Donate, Not Dumpster wrote on December 26, 2009 at 7:17am:
It's been interesting to watch Borders' PR evolve since this campaign began on Nov. 30. In her response to the below (12/24) post, Borders spokesperson Mary Davis makes it clear why Borders needs to stop trying to stonewall this issue until the store closings are over, and put out a press release pledging to work with publishers to find a way to donate the unsold books instead of destroying them.
"We will not be disposing of product as a result of the Waldenbooks store closures" is a noble sentiment, but it's hard to believe there's no possibility some books will remain unsold. It also glosses over the fact that many of the books they will be "returning" to publishers for credit will actually be stripped of covers and dumpstered. Why can't Borders use this opportunity to take a stand against its own industry's wasteful practices, and work something out so that they can be donated instead? The company needs to figure out a plan, issue a press release, and then we'll stand up and cheer Borders for doing the right thing.
It's also a contradiction of Davis' own words in response to a story about this campaign (published Dec. 16): "Please know until that team vets this issue and we decide appropriate next steps, we will hold off disposing whatever small amount of product that would normally be discarded."
It's a little like a hall of mirrors. The first responses from the company clearly stated "we do not expect to have product to donate or to dispose of" once clearance sales at the closing stores are over. Now that nearly 3,000 concerned book lovers are watching, they've admitted some books were going to be trashed all along!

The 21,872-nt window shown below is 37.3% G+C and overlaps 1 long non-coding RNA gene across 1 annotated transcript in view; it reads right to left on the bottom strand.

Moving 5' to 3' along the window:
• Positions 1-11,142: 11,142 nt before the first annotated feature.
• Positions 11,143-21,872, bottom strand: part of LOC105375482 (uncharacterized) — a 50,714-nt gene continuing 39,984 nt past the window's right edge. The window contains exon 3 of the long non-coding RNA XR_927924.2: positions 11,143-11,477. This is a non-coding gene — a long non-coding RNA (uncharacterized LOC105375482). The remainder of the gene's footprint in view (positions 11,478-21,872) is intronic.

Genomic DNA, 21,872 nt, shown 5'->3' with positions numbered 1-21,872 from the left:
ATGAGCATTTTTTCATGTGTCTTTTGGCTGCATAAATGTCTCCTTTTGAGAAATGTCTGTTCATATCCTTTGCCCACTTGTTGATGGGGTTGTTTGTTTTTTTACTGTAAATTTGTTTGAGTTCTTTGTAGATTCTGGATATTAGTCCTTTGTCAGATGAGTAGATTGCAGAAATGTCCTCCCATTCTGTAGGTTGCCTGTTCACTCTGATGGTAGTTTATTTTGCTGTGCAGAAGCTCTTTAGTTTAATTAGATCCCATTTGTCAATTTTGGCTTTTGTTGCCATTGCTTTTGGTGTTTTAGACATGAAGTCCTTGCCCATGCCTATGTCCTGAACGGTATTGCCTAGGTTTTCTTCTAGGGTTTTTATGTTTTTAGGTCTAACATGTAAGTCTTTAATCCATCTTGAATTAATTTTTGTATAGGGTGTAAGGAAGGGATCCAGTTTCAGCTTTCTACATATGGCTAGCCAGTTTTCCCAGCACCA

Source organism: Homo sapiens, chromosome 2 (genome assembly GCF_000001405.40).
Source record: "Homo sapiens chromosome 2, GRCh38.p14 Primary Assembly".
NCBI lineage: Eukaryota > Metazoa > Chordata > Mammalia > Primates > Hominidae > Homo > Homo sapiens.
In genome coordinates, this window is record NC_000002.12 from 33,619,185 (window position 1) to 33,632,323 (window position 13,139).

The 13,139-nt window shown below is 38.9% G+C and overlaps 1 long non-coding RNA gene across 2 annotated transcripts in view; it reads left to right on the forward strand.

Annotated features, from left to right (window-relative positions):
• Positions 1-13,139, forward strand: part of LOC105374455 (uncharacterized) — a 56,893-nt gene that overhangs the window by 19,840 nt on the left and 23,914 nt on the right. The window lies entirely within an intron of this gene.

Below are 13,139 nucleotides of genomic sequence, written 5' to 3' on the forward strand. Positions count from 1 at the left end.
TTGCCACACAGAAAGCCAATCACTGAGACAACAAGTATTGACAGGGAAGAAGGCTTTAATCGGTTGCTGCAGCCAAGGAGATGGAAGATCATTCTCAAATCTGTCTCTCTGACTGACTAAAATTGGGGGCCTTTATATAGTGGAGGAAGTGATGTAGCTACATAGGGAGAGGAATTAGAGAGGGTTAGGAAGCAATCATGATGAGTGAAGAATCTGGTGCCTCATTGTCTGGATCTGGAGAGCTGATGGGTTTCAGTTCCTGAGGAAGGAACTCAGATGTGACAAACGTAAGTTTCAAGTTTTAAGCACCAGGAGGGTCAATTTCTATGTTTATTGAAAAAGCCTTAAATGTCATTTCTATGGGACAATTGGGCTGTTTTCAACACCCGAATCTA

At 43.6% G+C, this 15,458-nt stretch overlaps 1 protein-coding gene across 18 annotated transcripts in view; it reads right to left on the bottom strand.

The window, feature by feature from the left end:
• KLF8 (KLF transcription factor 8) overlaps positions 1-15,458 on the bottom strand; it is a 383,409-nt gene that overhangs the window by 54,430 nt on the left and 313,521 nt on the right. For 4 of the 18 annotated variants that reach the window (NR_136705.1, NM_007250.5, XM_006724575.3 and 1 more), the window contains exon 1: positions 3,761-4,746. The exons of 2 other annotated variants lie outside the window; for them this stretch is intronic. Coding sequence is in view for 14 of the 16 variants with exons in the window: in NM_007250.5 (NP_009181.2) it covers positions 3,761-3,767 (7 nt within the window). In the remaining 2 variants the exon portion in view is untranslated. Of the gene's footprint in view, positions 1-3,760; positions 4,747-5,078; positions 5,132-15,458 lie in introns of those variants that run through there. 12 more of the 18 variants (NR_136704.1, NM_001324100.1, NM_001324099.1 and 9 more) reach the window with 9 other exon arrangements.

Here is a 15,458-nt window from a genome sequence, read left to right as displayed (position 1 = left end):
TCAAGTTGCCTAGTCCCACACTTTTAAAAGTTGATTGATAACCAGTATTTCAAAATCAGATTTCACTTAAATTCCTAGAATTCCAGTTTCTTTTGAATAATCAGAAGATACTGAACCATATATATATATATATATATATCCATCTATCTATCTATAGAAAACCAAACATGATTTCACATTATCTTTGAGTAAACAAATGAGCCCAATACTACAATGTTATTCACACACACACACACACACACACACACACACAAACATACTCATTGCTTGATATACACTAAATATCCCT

In fact, the more detail Borders gives in their responses to folks who care about this issue, the more questions are raised as to whether they're committed to doing anything about it before the (now 180) Waldenbooks stores close.
After HuffPo ran a story on this campaign two weeks ago, Waldenbooks VP Pat Wynn said in response that Borders "will reconvene an existing team that we have on this issue to address it fully." Yet below, Davis describes the team this way:
"we've put together a group of individuals here at our corporate headquarters to take a look at our product disposal practices overall and see what can be done to benefit communities, while still meeting our business needs. It will take some time to examine this issue..."
This is corporate speak for, "we might do something, we might not. It depends on how big of a PR problem these pesky people who are trying to save the books become."
If Borders is serious about examining this issue to the benefit of communities, they can donate "whatever small amount of product that would normally be discarded" to local nonprofits. The company’s customers, employees, and book lovers everywhere will thank them for it.